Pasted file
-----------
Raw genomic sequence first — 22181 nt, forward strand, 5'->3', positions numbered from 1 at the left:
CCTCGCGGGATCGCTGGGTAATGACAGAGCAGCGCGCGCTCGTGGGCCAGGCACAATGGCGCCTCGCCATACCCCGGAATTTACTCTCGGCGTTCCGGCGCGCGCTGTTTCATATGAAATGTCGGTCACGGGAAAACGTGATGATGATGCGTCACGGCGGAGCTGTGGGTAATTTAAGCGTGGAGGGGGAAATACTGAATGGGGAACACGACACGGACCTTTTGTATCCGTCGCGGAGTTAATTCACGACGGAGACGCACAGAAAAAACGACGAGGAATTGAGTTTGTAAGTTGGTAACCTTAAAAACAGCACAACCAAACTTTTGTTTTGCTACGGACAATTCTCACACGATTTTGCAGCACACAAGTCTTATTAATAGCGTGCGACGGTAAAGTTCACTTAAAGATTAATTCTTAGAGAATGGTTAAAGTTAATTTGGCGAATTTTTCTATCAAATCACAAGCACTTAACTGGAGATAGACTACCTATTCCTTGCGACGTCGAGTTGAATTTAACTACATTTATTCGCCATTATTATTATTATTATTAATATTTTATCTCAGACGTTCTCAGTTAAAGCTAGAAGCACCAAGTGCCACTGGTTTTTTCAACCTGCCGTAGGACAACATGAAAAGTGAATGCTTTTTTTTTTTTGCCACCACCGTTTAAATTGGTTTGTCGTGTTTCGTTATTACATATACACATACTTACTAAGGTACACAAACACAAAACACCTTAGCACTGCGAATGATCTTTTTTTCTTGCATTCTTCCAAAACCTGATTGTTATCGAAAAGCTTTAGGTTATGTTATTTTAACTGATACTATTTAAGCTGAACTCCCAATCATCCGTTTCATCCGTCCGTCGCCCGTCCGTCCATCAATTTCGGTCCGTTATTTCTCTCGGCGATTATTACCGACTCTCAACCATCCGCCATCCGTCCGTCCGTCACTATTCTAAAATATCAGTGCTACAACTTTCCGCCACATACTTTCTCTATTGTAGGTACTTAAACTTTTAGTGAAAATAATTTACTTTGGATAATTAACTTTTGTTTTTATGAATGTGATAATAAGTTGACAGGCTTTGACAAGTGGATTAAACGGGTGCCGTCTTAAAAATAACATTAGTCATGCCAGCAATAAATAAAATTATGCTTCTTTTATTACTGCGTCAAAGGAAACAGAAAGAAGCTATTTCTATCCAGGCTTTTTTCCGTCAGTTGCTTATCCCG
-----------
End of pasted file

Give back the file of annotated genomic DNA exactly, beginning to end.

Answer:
Raw genomic sequence first — 22181 nt, forward strand, 5'->3', positions numbered from 1 at the left:
CCTCGCGGGATCGCTGGGTAATGACAGAGCAGCGCGCGCTCGTGGGCCAGGCACAATGGCGCCTCGCCATACCCCGGAATTTACTCTCGGCGTTCCGGCGCGCGCTGTTTCATATGAAATGTCGGTCACGGGAAAACGTGATGATGATGCGTCACGGCGGAGCTGTGGGTAATTTAAGCGTGGAGGGGGAAATACTGAATGGGGAACACGACACGGACCTTTTGTATCCGTCGCGGAGTTAATTCACGACGGAGACGCACAGAAAAAACGACGAGGAATTGAGTTTGTAAGTTGGTAACCTTAAAAACAGCACAACCAAACTTTTGTTTTGCTACGGACAATTCTCACACGATTTTGCAGCACACAAGTCTTATTAATAGCGTGCGACGGTAAAGTTCACTTAAAGATTAATTCTTAGAGAATGGTTAAAGTTAATTTGGCGAATTTTTCTATCAAATCACAAGCACTTAACTGGAGATAGACTACCTATTCCTTGCGACGTCGAGTTGAATTTAACTACATTTATTCGCCATTATTATTATTATTATTAATATTTTATCTCAGACGTTCTCAGTTAAAGCTAGAAGCACCAAGTGCCACTGGTTTTTTCAACCTGCCGTAGGACAACATGAAAAGTGAATGCTTTTTTTTTTTTGCCACCACCGTTTAAATTGGTTTGTCGTGTTTCGTTATTACATATACACATACTTACTAAGGTACACAAACACAAAACACCTTAGCACTGCGAATGATCTTTTTTTCTTGCATTCTTCCAAAACCTGATTGTTATCGAAAAGCTTTAGGTTATGTTATTTTAACTGATACTATTTAAGCTGAACTCCCAATCATCCGTTTCATCCGTCCGTCGCCCGTCCGTCCATCAATTTCGGTCCGTTATTTCTCTCGGCGATTATTACCGACTCTCAACCATCCGCCATCCGTCCGTCCGTCACTATTCTAAAATATCAGTGCTACAACTTTCCGCCACATACTTTCTCTATTGTAGGTACTTAAACTTTTAGTGAAAATAATTTACTTTGGATAATTAACTTTTGTTTTTATGAATGTGATAATAAGTTGACAGGCTTTGACAAGTGGATTAAACGGGTGCCGTCTTAAAAATAACATTAGTCATGCCAGCAATAAATAAAATTATGCTTCTTTTATTACTGCGTCAAAGGAAACAGAAAGAAGCTATTTCTATCCAGGCTTTTTTCCGTCAGTTGCTTATCCCG